He displayed amazing consistency and dominance in so many areas, the sign of a Hall of Famer for sure, but he did it as the leader of historically awful teams (until 2008 the Rays hadn't won more then 70 games). Does that take away from his excellent numbers and consistent production? I'd say no.
Crawford is only 28 and has plenty of good years ahead of him. And you never know, he may come back to Tampa. Either way, if he ends up spending half his career with Tampa and his numbers look relatively the same in Boston (or elsewhere) as they do here (which would be outstanding for him as he'd pass 3,000 hits and 800 stolen bases) then the argument could be made that he'd a)get into the Hall and b)get in as a Ray.
Some people just have an aura about them and Longoria is one of those guys. Loved by fans at Tropicana Field and almost everywhere else in the country and already a perennial All-Star only three years into his career, Longoria has the look and appearance of a franchise player. So far he is fitting right in in Tampa, looking like the leader alongside former Rays vet Carl Crawford and the streaking, also ex-Ray, Carlos Pena.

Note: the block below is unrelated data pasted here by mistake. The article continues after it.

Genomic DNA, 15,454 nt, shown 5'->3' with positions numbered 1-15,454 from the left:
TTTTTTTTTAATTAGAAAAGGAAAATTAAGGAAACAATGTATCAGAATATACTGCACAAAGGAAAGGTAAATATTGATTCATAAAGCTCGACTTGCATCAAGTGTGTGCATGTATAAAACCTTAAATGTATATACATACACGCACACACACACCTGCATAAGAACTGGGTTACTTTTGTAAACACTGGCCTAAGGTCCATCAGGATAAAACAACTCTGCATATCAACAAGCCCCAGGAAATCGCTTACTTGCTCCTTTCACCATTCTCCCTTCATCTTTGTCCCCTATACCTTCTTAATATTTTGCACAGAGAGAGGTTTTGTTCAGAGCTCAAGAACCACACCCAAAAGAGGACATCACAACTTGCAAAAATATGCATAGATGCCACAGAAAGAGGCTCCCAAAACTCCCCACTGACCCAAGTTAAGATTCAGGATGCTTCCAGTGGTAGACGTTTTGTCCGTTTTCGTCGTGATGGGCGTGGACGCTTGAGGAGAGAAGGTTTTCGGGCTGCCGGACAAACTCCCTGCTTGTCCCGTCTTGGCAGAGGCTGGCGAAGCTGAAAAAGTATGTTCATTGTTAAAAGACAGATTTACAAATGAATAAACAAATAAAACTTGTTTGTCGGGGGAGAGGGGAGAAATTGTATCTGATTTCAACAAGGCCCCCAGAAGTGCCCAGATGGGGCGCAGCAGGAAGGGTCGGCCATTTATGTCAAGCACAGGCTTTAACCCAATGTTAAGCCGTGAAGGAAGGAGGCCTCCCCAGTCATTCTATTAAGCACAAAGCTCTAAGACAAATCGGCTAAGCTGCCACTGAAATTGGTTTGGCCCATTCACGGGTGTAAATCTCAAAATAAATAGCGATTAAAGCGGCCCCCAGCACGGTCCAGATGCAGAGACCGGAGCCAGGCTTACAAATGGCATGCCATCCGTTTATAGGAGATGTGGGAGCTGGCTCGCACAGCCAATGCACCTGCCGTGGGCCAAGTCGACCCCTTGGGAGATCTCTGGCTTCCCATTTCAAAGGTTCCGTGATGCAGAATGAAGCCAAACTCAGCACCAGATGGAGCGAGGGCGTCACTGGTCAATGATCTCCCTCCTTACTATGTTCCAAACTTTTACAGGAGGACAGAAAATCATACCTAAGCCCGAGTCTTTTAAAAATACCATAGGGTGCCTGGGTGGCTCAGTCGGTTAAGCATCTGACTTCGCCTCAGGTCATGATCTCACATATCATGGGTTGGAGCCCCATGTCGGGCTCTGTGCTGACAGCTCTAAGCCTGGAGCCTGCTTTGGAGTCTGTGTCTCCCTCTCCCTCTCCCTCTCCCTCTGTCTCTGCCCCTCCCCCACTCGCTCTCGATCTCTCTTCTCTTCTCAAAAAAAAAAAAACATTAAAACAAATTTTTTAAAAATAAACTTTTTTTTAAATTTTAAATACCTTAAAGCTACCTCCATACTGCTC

It didn't hurt that, with his leadership, even as a rookie, he put the Rays on the positive side of the map for a change by doing just about everything short of winning a championship. The Rays had their first winning season, their first division title, their first playoff series victory (eventually two total), their first American League pennant, and their first Rookie of the Year in 2008, Longo's first year.
But it isn't just personality that is winning the fans over: Longoria can flat out play. Already nearing 500 hits and 100 home runs entering his fourth year (forthcoming) and averaging literally 100 RBIs a year, Longoria, with the Rays at least until 2013, is paving the way for a Hall of Fame career. The big question then is can the Rays keep him.
The Rays are, of course, a small market team. Even after winning a second division title in 2010, the Rays basically pulled a fire sale letting go of all their in demand players that were becoming free agents. Longo's star is already shining and his stats are incredible. . .if the Rays become irrelevant will Longoria leave only six years into his career and get even better elsewhere?